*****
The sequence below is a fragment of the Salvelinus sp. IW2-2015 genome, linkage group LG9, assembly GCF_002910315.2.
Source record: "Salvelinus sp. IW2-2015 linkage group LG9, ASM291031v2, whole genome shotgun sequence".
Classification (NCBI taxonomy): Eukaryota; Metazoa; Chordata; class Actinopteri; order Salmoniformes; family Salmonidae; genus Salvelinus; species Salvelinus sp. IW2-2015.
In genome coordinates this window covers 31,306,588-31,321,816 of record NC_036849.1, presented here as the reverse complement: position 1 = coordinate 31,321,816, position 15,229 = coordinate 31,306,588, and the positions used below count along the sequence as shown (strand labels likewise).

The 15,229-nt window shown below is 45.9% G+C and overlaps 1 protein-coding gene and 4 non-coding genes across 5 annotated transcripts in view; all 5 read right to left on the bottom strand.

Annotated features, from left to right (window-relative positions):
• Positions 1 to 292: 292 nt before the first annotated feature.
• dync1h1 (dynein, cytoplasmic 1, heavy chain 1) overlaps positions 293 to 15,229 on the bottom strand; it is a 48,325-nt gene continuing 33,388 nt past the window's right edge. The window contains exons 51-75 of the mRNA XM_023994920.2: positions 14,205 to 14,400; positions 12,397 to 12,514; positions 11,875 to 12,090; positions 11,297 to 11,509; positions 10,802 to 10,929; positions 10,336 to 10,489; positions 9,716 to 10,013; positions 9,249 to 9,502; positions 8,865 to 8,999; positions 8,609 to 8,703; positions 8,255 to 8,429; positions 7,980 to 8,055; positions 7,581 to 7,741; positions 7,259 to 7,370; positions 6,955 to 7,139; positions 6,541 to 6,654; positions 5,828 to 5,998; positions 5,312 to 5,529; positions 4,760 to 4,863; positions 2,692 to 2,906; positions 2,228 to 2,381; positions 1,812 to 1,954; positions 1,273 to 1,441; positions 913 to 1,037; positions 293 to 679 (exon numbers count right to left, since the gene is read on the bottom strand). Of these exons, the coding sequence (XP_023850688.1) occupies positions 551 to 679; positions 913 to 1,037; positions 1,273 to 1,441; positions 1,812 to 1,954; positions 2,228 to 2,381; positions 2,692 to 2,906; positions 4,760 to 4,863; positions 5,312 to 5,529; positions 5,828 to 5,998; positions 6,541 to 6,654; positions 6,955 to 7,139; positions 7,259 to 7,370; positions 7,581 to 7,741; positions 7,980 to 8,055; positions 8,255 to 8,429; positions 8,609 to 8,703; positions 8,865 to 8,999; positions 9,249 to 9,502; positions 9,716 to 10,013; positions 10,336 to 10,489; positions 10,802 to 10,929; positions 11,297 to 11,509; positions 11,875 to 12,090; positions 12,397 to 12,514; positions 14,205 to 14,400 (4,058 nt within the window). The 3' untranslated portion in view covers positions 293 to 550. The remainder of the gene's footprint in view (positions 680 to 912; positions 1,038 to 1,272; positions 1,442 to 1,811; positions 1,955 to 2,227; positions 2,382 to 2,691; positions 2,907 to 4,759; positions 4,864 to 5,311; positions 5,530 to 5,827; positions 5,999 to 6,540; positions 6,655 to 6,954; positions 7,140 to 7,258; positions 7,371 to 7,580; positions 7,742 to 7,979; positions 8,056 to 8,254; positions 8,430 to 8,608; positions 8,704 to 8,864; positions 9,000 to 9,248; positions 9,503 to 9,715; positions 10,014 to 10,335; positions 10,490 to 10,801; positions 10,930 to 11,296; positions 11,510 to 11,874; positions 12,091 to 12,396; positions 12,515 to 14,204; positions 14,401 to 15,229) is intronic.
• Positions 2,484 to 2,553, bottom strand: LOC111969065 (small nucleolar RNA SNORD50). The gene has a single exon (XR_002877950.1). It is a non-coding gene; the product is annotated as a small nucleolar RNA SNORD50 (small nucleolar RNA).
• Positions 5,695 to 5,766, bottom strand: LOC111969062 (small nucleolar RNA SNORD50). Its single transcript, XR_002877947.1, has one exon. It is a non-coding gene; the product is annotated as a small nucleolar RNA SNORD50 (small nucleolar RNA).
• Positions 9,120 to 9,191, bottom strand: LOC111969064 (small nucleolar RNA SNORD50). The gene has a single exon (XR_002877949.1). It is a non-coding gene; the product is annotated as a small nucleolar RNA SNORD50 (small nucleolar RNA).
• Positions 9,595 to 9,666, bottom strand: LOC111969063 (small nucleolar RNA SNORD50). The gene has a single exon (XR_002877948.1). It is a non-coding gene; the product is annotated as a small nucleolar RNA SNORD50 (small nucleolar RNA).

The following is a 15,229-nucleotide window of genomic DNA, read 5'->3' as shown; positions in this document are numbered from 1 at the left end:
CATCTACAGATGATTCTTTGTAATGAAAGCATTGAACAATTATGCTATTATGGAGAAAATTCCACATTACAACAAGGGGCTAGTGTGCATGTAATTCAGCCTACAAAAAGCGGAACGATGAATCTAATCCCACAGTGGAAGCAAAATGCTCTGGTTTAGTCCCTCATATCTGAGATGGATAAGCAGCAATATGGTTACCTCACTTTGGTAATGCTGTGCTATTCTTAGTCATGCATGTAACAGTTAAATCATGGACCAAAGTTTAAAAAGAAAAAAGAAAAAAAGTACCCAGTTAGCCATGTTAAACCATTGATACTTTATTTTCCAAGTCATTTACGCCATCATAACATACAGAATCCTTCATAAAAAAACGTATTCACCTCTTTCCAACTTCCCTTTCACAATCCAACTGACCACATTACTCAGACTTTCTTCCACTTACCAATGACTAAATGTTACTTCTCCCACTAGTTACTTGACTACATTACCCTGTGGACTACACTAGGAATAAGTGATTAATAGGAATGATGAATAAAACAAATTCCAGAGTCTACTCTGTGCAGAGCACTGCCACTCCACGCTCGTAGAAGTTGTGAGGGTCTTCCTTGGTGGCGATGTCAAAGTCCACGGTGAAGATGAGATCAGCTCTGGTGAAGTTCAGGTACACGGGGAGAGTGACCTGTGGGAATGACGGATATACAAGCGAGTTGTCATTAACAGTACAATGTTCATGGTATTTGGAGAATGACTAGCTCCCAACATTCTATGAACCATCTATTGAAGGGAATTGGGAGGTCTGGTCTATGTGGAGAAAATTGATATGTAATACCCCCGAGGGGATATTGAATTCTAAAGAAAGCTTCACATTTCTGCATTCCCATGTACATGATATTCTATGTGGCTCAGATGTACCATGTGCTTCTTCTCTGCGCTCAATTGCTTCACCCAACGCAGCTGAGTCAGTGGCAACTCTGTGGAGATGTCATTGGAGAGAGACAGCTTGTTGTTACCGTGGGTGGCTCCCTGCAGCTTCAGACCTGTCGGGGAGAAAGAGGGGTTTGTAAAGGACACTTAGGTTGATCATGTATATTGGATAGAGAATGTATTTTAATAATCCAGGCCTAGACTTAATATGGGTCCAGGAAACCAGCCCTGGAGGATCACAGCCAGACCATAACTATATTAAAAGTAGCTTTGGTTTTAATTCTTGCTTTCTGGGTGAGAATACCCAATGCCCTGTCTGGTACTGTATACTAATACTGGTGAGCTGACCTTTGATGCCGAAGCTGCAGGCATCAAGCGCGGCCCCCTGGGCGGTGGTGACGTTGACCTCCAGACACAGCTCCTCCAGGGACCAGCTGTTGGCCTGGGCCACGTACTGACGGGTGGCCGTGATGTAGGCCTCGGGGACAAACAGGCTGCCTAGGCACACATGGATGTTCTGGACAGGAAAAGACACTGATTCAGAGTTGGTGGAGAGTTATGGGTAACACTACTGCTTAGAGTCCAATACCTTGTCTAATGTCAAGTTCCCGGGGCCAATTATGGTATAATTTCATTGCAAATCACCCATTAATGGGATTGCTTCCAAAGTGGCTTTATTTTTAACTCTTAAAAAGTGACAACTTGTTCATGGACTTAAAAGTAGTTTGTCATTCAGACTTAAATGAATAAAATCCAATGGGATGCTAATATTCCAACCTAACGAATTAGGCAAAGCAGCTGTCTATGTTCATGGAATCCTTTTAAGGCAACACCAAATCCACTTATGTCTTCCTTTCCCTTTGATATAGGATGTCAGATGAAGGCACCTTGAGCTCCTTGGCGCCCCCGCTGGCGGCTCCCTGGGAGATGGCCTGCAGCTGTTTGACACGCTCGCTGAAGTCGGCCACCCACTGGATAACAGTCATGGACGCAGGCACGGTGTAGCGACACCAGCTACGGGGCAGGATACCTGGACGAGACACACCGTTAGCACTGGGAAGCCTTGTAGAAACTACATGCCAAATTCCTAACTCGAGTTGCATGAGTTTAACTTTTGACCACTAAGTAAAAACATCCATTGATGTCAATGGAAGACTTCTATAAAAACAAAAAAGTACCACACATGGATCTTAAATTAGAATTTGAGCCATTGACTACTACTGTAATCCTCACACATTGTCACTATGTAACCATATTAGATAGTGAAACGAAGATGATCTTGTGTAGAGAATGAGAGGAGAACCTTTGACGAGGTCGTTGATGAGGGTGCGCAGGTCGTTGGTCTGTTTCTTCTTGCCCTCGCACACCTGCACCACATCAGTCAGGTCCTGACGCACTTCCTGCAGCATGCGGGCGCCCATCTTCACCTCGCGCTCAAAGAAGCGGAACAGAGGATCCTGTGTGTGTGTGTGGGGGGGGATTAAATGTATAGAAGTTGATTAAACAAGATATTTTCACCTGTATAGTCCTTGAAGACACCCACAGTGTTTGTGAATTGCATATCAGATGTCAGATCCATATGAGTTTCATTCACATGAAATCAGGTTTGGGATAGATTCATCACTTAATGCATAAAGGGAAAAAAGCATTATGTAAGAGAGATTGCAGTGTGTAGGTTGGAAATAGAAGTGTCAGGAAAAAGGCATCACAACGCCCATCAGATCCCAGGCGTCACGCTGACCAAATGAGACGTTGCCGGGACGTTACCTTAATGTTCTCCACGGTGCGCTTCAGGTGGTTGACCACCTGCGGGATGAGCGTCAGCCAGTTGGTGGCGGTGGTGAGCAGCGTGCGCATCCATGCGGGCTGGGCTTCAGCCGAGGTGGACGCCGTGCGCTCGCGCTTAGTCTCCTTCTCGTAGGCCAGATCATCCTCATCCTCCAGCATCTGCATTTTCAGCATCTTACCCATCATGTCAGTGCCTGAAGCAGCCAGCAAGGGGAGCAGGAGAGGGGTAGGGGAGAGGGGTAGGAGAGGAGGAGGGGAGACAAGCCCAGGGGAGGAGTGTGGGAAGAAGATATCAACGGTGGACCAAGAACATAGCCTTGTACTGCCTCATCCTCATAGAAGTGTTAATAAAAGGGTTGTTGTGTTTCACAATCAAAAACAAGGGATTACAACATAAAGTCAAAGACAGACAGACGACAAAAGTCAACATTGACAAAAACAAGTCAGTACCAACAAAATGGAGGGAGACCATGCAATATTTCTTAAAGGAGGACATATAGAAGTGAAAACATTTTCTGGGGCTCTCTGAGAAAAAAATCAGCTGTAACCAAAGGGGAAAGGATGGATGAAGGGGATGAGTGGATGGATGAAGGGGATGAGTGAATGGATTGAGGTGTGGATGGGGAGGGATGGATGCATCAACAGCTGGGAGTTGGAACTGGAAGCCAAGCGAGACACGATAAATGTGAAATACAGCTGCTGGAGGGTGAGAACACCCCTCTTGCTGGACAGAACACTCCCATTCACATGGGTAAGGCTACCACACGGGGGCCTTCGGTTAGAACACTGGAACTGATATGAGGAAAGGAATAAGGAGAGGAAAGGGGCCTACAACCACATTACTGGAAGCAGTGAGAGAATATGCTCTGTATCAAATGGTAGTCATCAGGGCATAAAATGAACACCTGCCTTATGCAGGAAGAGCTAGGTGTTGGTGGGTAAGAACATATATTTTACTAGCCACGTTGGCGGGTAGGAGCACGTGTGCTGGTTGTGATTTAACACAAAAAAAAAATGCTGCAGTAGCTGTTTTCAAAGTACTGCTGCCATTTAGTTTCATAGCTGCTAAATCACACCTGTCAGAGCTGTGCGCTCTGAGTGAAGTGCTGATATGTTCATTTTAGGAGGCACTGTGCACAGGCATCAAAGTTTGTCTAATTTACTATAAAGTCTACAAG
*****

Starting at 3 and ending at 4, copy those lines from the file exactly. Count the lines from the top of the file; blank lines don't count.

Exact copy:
Classification (NCBI taxonomy): Eukaryota; Metazoa; Chordata; class Actinopteri; order Salmoniformes; family Salmonidae; genus Salvelinus; species Salvelinus sp. IW2-2015.
In genome coordinates this window covers 31,306,588-31,321,816 of record NC_036849.1, presented here as the reverse complement: position 1 = coordinate 31,321,816, position 15,229 = coordinate 31,306,588, and the positions used below count along the sequence as shown (strand labels likewise).